EYE TRACKING AND ELECTROENCEPHALOGRAM (EEG) MEASURES FOR WORKLOAD AND PERFORMANCE IN ROBOTIC SURGERY TRAINING

2019-08-16T16:46:02Z (GMT) by Chuhao Wu

Robotic-assisted surgery (RAS) is one of the most significant advancements in surgical techniques in the past three decades. It provides benefits of reduced infection risks and shortened recovery time over open surgery as well as improved dexterity, stereoscopic vision, and ergonomic console over laparoscopic surgery. The prevalence of RAS systems has increased over years and is expected to grow even larger. However, the major concerns of RAS are the technical difficulty and the system complexity, which can result in long learning time and impose extra cognitive workload and stress on the operating room. Human Factor and Ergonomics (HFE) perspective is critical to patient safety and relevant researches have long provided methods to improve surgical outcomes. Yet, limited studies especially using objective measurements, have been done in the RAS environment.

With advances in wearable sensing technology and data analytics, the applications of physiological measures in HFE have been ever increasing. Physiological measures are objective and real-time, free of some main limitations in subjective measures. Eye tracker as a minimally-intrusive and continuous measuring device can provide both physiological and behavioral metrics. These metrics have been found sensitive to changes in workload in various domains. Meanwhile, electroencephalography (EEG) signals capture electrical activity in the cerebral cortex and can reflect cognitive processes that are difficult to assess with other objective measures. Both techniques have the potential to help address some of the challenges in RAS.

In this study, eight RAS trainees participated in a 3-month long experiment. In total, they completed 26 robotic skills simulation sessions. In each session, participants performed up to 12 simulated RAS exercises with varying levels of difficulty. For Research Question I, correlation and mixed effect analyses were conducted to explore the relationships between eye tracking metrics and workload. Machine learning classifiers were used to determine the sensitivity of differentiating low and high workload with eye tracking metrics. For Research Question II, two eye tracking metrics and one EEG metric were used to explain participants’ performance changes between consecutive sessions. Correlation and ANOVA analyses were conducted to examine whether variations in performance had significant relationships with variations in objective metrics. Classification models were built to examine the capability of objective metrics in predicting improvement during RAS training.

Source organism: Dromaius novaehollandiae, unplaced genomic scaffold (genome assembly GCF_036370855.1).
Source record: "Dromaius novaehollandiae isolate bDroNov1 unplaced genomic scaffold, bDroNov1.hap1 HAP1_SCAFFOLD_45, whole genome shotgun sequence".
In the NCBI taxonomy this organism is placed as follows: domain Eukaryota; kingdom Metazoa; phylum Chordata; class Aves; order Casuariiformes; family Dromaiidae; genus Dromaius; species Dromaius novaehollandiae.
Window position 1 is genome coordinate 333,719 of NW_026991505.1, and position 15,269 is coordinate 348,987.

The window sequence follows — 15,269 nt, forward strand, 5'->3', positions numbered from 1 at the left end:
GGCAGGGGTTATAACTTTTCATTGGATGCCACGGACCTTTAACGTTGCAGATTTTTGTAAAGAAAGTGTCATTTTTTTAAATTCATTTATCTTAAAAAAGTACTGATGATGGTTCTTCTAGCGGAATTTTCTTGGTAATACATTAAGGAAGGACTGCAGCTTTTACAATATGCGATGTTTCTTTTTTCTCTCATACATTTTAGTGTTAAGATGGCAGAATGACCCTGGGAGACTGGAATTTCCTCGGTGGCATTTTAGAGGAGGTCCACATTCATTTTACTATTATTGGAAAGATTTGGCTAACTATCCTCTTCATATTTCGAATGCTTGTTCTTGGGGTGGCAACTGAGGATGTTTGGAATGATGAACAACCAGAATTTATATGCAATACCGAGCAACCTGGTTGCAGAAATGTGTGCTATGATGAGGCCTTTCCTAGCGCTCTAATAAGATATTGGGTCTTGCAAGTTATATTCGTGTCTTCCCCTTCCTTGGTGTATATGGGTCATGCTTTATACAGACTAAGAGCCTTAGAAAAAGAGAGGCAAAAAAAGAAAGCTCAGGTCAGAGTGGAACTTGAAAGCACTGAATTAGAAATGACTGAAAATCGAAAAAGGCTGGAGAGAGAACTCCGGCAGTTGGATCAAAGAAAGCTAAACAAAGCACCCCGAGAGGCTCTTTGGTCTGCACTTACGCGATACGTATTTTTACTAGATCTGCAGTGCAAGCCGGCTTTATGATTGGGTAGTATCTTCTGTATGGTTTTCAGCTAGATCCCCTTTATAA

In Research Question I, pupil diameter and gaze entropy distinguished between different task difficulty levels, and both metrics increased as the level of difficulty increased. Yet only gaze entropy was correlated with subjective workload measurement. The classification model achieved an average accuracy of 89.3% in predicting workload levels. In Research Question II, variations in gaze entropy and engagement index were negatively correlated with variations in task performance. Both metrics tended to decrease when performance increased. The classification model achieved an average accuracy of 68.5% in predicting improvements.

Eye tracking metrics can measure both task workload and perceived workload during simulated RAS training. It can potentially be used for real-time monitoring of workload in RAS procedure to identify task contributors to high workload and provide insights for training. When combined with EEG, the objective metrics can explain the performance changes during RAS training, and help estimate room for improvements.